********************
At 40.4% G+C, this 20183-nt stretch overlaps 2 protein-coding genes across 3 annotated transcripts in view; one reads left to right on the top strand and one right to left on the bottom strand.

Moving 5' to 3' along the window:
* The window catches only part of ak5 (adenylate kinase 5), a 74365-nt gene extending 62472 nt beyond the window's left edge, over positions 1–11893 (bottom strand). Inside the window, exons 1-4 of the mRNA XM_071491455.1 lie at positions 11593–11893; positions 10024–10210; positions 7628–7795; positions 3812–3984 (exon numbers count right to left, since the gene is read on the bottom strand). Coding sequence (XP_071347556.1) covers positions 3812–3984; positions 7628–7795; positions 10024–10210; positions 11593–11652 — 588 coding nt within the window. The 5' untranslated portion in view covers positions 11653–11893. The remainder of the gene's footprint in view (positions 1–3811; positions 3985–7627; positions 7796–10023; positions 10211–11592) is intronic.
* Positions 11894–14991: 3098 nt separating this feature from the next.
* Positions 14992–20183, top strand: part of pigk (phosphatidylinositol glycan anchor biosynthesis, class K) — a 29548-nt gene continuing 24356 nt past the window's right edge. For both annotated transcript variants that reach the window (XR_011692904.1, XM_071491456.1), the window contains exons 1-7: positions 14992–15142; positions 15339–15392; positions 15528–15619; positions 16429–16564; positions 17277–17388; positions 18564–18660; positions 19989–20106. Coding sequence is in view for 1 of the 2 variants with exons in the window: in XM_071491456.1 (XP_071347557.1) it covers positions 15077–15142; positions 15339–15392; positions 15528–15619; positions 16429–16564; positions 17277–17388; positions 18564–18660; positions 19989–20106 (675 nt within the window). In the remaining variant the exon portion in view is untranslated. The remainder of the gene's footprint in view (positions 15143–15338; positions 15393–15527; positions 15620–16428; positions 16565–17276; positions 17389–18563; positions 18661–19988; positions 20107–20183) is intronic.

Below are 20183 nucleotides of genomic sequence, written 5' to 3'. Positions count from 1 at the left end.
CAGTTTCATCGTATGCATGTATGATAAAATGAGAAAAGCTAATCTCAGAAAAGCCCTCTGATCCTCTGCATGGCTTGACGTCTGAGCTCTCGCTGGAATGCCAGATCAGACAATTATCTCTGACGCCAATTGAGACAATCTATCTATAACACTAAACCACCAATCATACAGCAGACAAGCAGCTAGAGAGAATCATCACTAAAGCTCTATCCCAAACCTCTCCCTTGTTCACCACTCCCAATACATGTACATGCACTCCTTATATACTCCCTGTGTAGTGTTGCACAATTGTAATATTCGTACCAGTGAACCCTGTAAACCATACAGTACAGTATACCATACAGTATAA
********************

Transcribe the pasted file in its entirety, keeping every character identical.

At 40.4% G+C, this 20183-nt stretch overlaps 2 protein-coding genes across 3 annotated transcripts in view; one reads left to right on the top strand and one right to left on the bottom strand.

Moving 5' to 3' along the window:
* The window catches only part of ak5 (adenylate kinase 5), a 74365-nt gene extending 62472 nt beyond the window's left edge, over positions 1–11893 (bottom strand). Inside the window, exons 1-4 of the mRNA XM_071491455.1 lie at positions 11593–11893; positions 10024–10210; positions 7628–7795; positions 3812–3984 (exon numbers count right to left, since the gene is read on the bottom strand). Coding sequence (XP_071347556.1) covers positions 3812–3984; positions 7628–7795; positions 10024–10210; positions 11593–11652 — 588 coding nt within the window. The 5' untranslated portion in view covers positions 11653–11893. The remainder of the gene's footprint in view (positions 1–3811; positions 3985–7627; positions 7796–10023; positions 10211–11592) is intronic.
* Positions 11894–14991: 3098 nt separating this feature from the next.
* Positions 14992–20183, top strand: part of pigk (phosphatidylinositol glycan anchor biosynthesis, class K) — a 29548-nt gene continuing 24356 nt past the window's right edge. For both annotated transcript variants that reach the window (XR_011692904.1, XM_071491456.1), the window contains exons 1-7: positions 14992–15142; positions 15339–15392; positions 15528–15619; positions 16429–16564; positions 17277–17388; positions 18564–18660; positions 19989–20106. Coding sequence is in view for 1 of the 2 variants with exons in the window: in XM_071491456.1 (XP_071347557.1) it covers positions 15077–15142; positions 15339–15392; positions 15528–15619; positions 16429–16564; positions 17277–17388; positions 18564–18660; positions 19989–20106 (675 nt within the window). In the remaining variant the exon portion in view is untranslated. The remainder of the gene's footprint in view (positions 15143–15338; positions 15393–15527; positions 15620–16428; positions 16565–17276; positions 17389–18563; positions 18661–19988; positions 20107–20183) is intronic.

Below are 20183 nucleotides of genomic sequence, written 5' to 3'. Positions count from 1 at the left end.
CAGTTTCATCGTATGCATGTATGATAAAATGAGAAAAGCTAATCTCAGAAAAGCCCTCTGATCCTCTGCATGGCTTGACGTCTGAGCTCTCGCTGGAATGCCAGATCAGACAATTATCTCTGACGCCAATTGAGACAATCTATCTATAACACTAAACCACCAATCATACAGCAGACAAGCAGCTAGAGAGAATCATCACTAAAGCTCTATCCCAAACCTCTCCCTTGTTCACCACTCCCAATACATGTACATGCACTCCTTATATACTCCCTGTGTAGTGTTGCACAATTGTAATATTCGTACCAGTGAACCCTGTAAACCATACAGTACAGTATACCATACAGTATAA